For the last month, an environmental crisis has slowly unfolded off the Solomon islands, after a bauxite bulk carrier ran aground and started leaking oil near a UNESCO World Heritage site.

The disaster started on February 5th, when the ship hit a reef carrying in excess of 700 metric tons of fuel oil near the remote Rennell Islands.

Last week, the Australian Government, which has been asked to help by the Solomon Islands,  “confirmed extensive oil leakage around the ship, which has begun to disperse across the surrounding sea and shoreline.”

The Australians, along with the Solomon Islands Government and New Zealand Government have been highly critical of the response to contain the oil spill, expressing “profound disappointment” of the “slow response” of the companies that own the ship. It basically took at a month before any action was taken to try and contain the leaking oil.

According to the Australian Government, the oil spill now spans more than six kilometres across the shore and is moving towards the adjacent World Heritage area.

At the end of last week, the Australian press was reporting that “Footage taken this week shows little progress has been made in stopping the flow of oil since the ship ran aground.”

International lawyer and Solomon Islands fisheries expert, Transform Aqorau, told ABC: “It’s the worst environmental man-made disaster and we have never experienced something like this”.

Australian officials have now started helping clean up the spill, but have warned that there was a risk of further contamination from hundreds of tons of fuel oil that remains on the ship.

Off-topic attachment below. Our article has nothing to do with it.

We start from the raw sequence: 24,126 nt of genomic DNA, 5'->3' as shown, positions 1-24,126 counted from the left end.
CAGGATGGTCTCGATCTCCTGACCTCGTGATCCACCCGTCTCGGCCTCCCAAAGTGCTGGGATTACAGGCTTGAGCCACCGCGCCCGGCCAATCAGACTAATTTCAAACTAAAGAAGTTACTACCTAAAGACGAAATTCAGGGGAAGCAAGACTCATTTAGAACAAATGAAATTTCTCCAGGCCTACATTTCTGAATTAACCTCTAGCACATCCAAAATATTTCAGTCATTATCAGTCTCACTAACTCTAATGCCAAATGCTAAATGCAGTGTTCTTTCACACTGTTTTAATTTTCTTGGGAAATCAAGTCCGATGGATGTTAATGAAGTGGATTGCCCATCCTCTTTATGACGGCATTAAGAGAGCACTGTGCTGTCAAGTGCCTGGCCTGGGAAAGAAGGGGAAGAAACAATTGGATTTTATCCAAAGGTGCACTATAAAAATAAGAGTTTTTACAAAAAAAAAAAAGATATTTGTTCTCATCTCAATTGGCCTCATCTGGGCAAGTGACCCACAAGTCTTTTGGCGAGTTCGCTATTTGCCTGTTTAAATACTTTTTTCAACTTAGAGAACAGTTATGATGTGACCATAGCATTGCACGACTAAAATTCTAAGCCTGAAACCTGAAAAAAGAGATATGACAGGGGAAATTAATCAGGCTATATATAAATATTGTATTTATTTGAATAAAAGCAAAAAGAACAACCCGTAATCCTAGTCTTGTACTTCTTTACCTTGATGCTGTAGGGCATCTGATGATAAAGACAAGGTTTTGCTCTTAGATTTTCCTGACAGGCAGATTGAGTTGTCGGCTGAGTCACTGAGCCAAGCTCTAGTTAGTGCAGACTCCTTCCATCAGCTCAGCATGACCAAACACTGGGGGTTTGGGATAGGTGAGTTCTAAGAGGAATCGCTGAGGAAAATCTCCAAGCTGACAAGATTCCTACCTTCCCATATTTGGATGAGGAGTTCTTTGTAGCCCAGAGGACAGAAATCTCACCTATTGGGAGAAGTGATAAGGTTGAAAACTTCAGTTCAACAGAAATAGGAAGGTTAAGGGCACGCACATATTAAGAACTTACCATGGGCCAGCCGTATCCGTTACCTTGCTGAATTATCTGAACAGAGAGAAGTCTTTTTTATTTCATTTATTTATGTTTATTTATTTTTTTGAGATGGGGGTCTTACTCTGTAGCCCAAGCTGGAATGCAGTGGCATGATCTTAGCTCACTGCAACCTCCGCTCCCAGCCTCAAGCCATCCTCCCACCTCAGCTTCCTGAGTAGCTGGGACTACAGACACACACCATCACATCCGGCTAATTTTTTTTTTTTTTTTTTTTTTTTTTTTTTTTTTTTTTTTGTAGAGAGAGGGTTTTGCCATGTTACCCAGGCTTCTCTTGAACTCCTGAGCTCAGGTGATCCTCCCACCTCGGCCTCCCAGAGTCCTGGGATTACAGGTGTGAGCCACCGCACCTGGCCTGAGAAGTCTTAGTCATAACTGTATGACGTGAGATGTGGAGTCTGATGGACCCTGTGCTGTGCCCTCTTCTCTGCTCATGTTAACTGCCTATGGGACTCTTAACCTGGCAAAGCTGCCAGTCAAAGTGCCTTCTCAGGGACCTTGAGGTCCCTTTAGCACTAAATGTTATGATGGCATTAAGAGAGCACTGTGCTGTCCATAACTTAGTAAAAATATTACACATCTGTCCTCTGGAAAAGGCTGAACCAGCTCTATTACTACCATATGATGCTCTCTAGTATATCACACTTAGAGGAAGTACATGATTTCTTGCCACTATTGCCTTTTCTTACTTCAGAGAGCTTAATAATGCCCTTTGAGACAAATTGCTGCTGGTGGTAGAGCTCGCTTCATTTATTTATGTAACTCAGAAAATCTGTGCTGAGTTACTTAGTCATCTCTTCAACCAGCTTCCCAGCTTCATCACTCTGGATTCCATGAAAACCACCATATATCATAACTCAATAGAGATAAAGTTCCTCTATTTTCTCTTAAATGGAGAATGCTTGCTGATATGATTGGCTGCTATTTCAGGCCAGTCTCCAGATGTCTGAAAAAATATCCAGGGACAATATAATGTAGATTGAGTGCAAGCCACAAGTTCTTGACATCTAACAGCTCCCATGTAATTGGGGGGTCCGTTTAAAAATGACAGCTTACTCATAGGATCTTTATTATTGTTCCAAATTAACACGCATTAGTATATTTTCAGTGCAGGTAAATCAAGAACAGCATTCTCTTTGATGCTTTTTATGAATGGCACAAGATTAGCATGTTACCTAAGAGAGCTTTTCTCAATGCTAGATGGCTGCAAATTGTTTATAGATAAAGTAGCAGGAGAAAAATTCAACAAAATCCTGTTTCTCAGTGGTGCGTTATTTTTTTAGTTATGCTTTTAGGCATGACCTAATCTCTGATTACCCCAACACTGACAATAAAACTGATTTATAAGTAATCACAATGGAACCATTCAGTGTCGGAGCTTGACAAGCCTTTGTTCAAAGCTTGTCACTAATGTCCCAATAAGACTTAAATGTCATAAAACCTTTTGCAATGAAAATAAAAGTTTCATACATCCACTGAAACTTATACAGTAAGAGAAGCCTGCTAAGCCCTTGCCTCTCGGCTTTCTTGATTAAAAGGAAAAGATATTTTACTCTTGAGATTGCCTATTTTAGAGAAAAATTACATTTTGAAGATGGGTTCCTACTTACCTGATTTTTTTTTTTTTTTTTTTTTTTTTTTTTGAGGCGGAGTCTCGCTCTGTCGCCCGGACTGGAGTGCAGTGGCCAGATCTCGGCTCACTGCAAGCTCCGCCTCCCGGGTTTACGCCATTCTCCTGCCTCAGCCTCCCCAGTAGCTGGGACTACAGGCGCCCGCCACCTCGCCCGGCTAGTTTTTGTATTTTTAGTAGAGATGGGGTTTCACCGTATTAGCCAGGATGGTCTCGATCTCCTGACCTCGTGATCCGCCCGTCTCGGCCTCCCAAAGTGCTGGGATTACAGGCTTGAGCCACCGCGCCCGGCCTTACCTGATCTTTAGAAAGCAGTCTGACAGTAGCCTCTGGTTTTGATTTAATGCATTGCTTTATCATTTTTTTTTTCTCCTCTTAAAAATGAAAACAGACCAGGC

Last week, the head of the Solomon Islands Disaster Management Office, Loti Yates, admitted that no efforts had yet been made to take the remaining oil off the stricken vessel, either.

He also talked about some of the impact of the spill. Yates said “There are dead fish and crabs and all that. The fumes that is coming out from the oil is also affecting communities and I just had a report it also impacting on the chicken and birds.”

Yesterday, local press reported that the nearby Marine Protected Area (MPA) at Lavangu Bay had been “completely destroyed by spilled oil from the wrecked MV Solomon Trader that runs aground inside the MPA boundary.”

Officials from Solomon Islands Maritime Authority (SIMA) told the paper, the Soloman Star, “One cannot see anything inside the MPA as the water turns black from the oil and kills all the marine life inside the protected area”.

Earlier today, the Solomon Islands Prime Minister conceded that the country’s environmental laws are inadequate for dealing disasters like the current oil spill. He added that an urgent review of the country’s environmental and mining laws is needed.

Indeed, although the ship’s Hong Kong owner, King Trader Ltd, and the vessel’s South Korean insurer have “offered a sincere apology to the people of the Solomon Islands”, they are yet to admit liability.

Apologies are not enough. The clean up for the spill could cost $50 million. Not only should the bauxite company pay this, but international laws should force ship owners and their insurers to act far quicker than has just happened.

But international law also seems inadequate. Because the Solomon Islands is not a signatory of the International Convention for the Prevention of Pollution of Ships, it may not be able to force the insurer to pay for the clean up.

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